You’re in a world without sight. An aroma transports you, and a single bite explodes into your consciousness, creating impressions vastly more complex than taste alone. Citrus is bright yellow sunshine, the velvety warm sensation of chocolate’s earth flavors coats your tongue, and you shiver at the bracing, icy breeze of menthol. Textures are shockingly immediate and at times unexpected. This is hyper-sensitive state of sensory perception Janice Wong enters to unleash her inner creativity, an outlet that finds expression through a particularly delicious medium: pastry.
Pastry chef and owner of Singapore’s 2am:dessertbar and 2am:lab, Wong moves easily between the worlds of pastry chef and artist, blurring the distinction between the two. She periodically undertakes intervals of self-imposed sightlessness, remaining blindfolding for as long as 72 consecutive hours in order to gain new “perspective.” The first time she tried this, Wong was anticipating a heightened sense of taste and smell. “But what I got out of it was imagination,” she says. “I was really in touch with myself.” Unburdened by visual clutter, her imagination ran wild as she conceptualized the raw data she received through her remaining senses. She began designing foods with no visual references, imagining what they would look like if she had only their taste, smell, and feel, to inform her expectation of their visual aspect.
Purple: Purple Potato Purée, Cassis Sauce, Lavender Marshmallow, Fruit Sorbet, and Cassis Parfait
Cheese Avalanche: Cheese Mousse, Biscotti, Marinated Figs, Cantaloupe, and Dill Flowers
Sweet Salty Popcorn: Popcorn Parfait, Yuzu Parfait, Popcorn Powder, Malt Liquid, Passion Fruit Sorbet, and Dill Flowers
Pastry Chef Janice Wong of 2am:dessertbar - Singapore
One of the most arresting aspects of Wong’s style of pastry is her complete and unapologetic break from tradition. She is boldly establishing a new realm of desserts by creating sweets with few or no points of traditional reference. “Most chefs create with memories from their past, tastes they have in their memory banks,” she says. Wong’s menus don’t feature French technique or renovated childhood favorites; instead she creates with the inspirational jolt born of a single color, as in her Shades of Green dessert, or the compelling texture of a lava rock, which she mimics in her Chocolate Water dish. Embracing the beauty of natural imperfections, Wong shuns layer cake conventions in favor of coral-inspired confections. Even her “classic” desserts, like a cheesecake of smoked tofu, are hardly recognizable as such.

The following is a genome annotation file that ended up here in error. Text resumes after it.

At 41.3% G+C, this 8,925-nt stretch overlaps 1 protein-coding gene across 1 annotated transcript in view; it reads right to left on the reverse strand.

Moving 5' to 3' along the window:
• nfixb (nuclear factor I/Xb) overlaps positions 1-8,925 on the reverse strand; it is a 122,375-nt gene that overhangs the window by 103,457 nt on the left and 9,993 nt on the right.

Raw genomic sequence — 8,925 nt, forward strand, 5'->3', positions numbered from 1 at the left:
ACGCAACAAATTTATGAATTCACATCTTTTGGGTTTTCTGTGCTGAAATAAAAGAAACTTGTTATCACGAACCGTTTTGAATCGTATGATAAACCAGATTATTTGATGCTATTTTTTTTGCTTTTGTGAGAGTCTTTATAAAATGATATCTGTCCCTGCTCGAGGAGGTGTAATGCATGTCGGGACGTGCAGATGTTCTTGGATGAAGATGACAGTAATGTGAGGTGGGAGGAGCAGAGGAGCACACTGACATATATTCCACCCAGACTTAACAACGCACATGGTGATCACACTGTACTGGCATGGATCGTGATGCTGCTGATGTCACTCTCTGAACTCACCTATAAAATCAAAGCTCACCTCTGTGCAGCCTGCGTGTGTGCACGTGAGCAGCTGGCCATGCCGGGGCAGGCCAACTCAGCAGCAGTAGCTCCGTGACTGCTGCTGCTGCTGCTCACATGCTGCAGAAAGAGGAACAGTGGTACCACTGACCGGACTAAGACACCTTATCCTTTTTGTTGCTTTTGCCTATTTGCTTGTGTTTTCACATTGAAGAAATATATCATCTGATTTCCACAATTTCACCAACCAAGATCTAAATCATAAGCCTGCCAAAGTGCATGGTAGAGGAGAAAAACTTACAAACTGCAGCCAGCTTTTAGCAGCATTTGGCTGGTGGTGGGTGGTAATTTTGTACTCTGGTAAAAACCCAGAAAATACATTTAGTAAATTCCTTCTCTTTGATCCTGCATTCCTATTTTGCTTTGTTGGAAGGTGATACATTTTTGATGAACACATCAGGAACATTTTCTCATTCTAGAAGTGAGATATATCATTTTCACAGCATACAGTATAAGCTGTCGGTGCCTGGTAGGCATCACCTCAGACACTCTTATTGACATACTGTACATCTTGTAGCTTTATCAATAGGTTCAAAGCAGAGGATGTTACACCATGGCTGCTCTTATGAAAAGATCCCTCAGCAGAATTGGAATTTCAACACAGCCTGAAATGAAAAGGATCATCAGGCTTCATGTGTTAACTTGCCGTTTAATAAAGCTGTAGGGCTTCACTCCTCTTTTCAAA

And while she employs the most modern techniques to achieve her ends, she doesn’t abide by architectural constructions and prim platings—instead she favors textural landscapes and Pollock-like splatters and smears. “The more natural it is, the more beautiful it is,” she says. “It’s really not super avant-garde. It’s just being inspired by all the objects around us, and being creative, being original, thinking outside the box.”
It’s not only in the dining room of 2am:dessertbar that guests experience Wong’s art. She also presents edible installations for guests to view, touch, and, of course, eat. She once created a suspended chocolate Christmas tree that clocked in at 150 kilos. At the 2011 launch of her cookbook, Perfection in Imperfection, Wong constructed seven pieces: a 3-meter-by-1-meter edifice of isomalt coral, lychee gelée wall hangings, a white chocolate-moss covered sugar rock, splatter paintings of currant and mango purée, an intricate bread chandelier, and a ceiling of nori-marshmallow stalactites. Guests were encouraged to nibble on certain components of each piece. The book, a tome of frame-worthy photos and innovative recipes, is not intended as a catalog of finished items to be reproduced at need, but as a tool to unleash creativity. “It’s for you to free your imagination, for you to discover,” says Wong.
Wong has also invited others to share their own ideas in the setting of her experimental kitchen, 2am:lab. Instead of opening another location of 2am:dessertbar, Wong “decided it was important to invest back into research in order to grow more.” In her custom-made space she holds workshops and demos and invites chefs from all over the world to bring their imaginations to the table. “One can create [alone], but with many minds the creative spirit is more energetic and produces better results.”